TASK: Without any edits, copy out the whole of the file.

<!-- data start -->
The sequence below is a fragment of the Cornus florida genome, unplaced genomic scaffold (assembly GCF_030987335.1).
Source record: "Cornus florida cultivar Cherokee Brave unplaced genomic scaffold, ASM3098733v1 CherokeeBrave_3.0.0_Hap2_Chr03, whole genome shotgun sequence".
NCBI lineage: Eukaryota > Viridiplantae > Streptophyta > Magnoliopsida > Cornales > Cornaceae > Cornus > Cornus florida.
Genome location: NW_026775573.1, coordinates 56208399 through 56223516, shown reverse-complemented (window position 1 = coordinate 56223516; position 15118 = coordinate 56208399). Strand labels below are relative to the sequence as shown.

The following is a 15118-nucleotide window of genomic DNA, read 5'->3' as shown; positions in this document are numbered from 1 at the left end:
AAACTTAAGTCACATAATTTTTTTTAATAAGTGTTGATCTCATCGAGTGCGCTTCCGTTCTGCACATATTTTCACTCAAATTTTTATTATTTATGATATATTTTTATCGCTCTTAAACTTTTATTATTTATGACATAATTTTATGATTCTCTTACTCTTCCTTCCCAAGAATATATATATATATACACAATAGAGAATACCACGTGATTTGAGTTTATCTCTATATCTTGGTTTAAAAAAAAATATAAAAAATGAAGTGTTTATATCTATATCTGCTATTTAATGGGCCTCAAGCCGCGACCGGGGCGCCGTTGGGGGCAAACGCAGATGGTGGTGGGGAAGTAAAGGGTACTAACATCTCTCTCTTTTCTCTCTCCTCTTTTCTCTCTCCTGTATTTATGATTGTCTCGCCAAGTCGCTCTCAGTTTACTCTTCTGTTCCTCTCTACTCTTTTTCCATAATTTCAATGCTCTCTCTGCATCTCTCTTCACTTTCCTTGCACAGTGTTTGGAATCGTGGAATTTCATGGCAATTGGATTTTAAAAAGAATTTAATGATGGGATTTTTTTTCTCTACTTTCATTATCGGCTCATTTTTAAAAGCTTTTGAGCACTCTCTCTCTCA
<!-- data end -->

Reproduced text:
The sequence below is a fragment of the Cornus florida genome, unplaced genomic scaffold (assembly GCF_030987335.1).
Source record: "Cornus florida cultivar Cherokee Brave unplaced genomic scaffold, ASM3098733v1 CherokeeBrave_3.0.0_Hap2_Chr03, whole genome shotgun sequence".
NCBI lineage: Eukaryota > Viridiplantae > Streptophyta > Magnoliopsida > Cornales > Cornaceae > Cornus > Cornus florida.
Genome location: NW_026775573.1, coordinates 56208399 through 56223516, shown reverse-complemented (window position 1 = coordinate 56223516; position 15118 = coordinate 56208399). Strand labels below are relative to the sequence as shown.

The following is a 15118-nucleotide window of genomic DNA, read 5'->3' as shown; positions in this document are numbered from 1 at the left end:
AAACTTAAGTCACATAATTTTTTTTAATAAGTGTTGATCTCATCGAGTGCGCTTCCGTTCTGCACATATTTTCACTCAAATTTTTATTATTTATGATATATTTTTATCGCTCTTAAACTTTTATTATTTATGACATAATTTTATGATTCTCTTACTCTTCCTTCCCAAGAATATATATATATATACACAATAGAGAATACCACGTGATTTGAGTTTATCTCTATATCTTGGTTTAAAAAAAAATATAAAAAATGAAGTGTTTATATCTATATCTGCTATTTAATGGGCCTCAAGCCGCGACCGGGGCGCCGTTGGGGGCAAACGCAGATGGTGGTGGGGAAGTAAAGGGTACTAACATCTCTCTCTTTTCTCTCTCCTCTTTTCTCTCTCCTGTATTTATGATTGTCTCGCCAAGTCGCTCTCAGTTTACTCTTCTGTTCCTCTCTACTCTTTTTCCATAATTTCAATGCTCTCTCTGCATCTCTCTTCACTTTCCTTGCACAGTGTTTGGAATCGTGGAATTTCATGGCAATTGGATTTTAAAAAGAATTTAATGATGGGATTTTTTTTCTCTACTTTCATTATCGGCTCATTTTTAAAAGCTTTTGAGCACTCTCTCTCTCA